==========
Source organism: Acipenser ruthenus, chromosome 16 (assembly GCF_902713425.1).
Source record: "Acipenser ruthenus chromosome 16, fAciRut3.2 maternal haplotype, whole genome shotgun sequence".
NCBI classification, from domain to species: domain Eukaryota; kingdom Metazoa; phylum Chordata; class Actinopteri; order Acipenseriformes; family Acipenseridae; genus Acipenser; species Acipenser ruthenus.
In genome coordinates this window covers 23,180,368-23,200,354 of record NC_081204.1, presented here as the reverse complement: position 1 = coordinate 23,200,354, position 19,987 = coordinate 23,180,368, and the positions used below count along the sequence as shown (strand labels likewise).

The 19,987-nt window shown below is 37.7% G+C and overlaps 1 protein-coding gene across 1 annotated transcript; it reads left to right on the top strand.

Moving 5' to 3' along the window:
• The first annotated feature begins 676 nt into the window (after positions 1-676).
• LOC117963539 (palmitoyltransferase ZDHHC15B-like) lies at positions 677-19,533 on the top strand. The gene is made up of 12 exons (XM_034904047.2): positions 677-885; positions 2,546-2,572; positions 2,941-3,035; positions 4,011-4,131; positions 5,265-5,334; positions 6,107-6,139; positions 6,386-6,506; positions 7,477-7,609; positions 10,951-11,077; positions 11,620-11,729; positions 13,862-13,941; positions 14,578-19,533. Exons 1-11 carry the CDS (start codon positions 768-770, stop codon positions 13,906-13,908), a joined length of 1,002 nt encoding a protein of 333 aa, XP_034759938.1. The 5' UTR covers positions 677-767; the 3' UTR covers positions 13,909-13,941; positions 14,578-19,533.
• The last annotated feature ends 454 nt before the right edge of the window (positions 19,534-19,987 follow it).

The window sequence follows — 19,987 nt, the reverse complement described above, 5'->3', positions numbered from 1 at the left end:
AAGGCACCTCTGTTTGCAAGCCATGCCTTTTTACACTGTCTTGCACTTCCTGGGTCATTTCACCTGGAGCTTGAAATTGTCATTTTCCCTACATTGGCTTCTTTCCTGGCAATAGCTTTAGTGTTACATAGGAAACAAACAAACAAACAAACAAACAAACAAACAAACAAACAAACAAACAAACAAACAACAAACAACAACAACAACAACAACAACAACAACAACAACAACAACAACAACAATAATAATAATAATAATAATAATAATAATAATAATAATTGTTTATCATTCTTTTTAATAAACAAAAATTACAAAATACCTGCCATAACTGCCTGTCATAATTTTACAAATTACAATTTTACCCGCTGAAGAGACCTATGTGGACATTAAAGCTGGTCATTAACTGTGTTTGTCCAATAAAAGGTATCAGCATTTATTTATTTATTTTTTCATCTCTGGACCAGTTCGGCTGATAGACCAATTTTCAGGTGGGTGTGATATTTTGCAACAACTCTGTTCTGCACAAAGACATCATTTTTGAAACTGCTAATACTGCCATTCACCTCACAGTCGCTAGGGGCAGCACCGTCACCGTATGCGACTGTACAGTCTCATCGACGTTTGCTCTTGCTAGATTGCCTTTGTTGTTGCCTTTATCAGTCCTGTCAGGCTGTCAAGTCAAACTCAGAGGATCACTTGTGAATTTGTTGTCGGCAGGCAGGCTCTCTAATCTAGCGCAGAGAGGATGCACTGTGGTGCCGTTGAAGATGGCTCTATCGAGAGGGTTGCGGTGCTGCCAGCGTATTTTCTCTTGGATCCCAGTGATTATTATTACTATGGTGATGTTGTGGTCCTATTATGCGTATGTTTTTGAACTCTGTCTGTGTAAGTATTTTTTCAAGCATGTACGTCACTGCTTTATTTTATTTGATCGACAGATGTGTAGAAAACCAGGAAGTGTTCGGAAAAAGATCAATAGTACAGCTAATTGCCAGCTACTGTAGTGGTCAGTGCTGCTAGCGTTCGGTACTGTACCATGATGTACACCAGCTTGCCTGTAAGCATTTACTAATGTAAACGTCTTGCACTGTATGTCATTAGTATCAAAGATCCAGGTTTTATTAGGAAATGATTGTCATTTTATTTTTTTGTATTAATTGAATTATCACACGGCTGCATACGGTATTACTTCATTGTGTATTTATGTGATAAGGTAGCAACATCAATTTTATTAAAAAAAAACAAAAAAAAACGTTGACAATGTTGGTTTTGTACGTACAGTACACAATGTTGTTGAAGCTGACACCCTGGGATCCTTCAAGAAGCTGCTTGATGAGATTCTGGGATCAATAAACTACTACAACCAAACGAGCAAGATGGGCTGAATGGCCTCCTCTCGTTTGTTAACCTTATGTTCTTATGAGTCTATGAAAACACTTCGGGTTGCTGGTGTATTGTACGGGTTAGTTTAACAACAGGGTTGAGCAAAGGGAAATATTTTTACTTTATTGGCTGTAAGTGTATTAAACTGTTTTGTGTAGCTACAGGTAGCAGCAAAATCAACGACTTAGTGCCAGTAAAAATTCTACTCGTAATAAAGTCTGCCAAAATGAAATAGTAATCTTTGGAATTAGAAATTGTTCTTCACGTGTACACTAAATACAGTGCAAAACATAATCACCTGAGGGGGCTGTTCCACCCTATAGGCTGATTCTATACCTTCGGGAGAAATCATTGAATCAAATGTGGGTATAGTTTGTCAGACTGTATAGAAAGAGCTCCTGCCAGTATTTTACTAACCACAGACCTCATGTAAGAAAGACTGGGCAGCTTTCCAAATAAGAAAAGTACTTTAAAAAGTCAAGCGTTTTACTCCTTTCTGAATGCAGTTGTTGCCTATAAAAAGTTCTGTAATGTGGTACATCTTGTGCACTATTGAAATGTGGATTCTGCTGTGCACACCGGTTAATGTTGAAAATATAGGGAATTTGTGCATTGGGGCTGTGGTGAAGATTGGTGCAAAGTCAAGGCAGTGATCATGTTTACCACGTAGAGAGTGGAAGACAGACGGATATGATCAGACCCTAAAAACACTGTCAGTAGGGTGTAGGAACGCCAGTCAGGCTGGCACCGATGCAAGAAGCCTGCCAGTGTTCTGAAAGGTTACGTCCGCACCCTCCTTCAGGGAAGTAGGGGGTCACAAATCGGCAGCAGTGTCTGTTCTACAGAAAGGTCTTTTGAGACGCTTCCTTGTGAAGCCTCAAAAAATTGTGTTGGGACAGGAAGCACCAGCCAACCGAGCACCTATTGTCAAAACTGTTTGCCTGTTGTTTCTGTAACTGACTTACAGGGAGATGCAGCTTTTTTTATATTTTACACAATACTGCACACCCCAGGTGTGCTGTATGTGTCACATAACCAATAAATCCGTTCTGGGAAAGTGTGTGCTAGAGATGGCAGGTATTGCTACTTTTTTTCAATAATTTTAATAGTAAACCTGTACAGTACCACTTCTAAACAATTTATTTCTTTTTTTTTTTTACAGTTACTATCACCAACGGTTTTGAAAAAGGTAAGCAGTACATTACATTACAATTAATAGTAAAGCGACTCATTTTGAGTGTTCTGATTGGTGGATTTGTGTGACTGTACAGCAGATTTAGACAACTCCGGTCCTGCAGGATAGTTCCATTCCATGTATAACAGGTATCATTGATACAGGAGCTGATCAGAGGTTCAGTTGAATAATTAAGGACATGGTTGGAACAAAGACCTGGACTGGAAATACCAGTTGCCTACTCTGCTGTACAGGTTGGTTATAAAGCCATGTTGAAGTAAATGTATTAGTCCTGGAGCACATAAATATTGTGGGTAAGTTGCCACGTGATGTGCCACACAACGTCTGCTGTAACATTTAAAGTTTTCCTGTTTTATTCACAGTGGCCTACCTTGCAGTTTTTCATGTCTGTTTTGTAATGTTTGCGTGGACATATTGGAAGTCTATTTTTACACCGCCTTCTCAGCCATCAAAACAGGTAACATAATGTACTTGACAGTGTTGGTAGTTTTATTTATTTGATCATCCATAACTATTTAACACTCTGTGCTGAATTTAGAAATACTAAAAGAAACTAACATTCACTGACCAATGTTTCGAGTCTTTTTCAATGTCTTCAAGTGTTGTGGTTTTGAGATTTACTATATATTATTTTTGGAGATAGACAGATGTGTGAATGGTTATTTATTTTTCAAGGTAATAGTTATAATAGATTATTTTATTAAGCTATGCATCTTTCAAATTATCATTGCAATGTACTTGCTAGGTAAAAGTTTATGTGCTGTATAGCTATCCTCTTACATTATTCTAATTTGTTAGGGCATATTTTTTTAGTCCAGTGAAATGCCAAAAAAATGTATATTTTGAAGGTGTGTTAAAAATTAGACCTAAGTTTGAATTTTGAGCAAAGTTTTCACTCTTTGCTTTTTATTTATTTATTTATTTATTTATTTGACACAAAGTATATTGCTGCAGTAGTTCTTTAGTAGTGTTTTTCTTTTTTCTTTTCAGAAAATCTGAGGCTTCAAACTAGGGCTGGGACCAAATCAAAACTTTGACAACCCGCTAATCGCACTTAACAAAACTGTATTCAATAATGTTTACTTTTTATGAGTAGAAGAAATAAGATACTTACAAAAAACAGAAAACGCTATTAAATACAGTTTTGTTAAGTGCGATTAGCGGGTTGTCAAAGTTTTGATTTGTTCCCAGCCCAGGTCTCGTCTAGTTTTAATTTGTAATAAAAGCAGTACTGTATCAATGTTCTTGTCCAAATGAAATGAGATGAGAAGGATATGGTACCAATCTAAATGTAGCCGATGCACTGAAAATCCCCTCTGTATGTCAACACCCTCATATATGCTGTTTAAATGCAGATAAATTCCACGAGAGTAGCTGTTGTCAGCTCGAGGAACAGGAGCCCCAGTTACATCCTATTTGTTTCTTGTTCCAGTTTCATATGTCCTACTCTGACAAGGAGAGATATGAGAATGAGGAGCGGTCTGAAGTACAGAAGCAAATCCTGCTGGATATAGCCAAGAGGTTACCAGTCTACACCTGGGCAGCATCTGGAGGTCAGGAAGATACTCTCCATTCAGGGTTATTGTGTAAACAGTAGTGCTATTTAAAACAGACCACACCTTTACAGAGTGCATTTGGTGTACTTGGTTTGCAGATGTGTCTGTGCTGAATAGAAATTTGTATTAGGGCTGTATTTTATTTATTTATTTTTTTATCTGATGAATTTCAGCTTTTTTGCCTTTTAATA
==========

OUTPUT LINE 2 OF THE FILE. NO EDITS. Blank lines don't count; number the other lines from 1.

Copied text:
Source record: "Acipenser ruthenus chromosome 16, fAciRut3.2 maternal haplotype, whole genome shotgun sequence".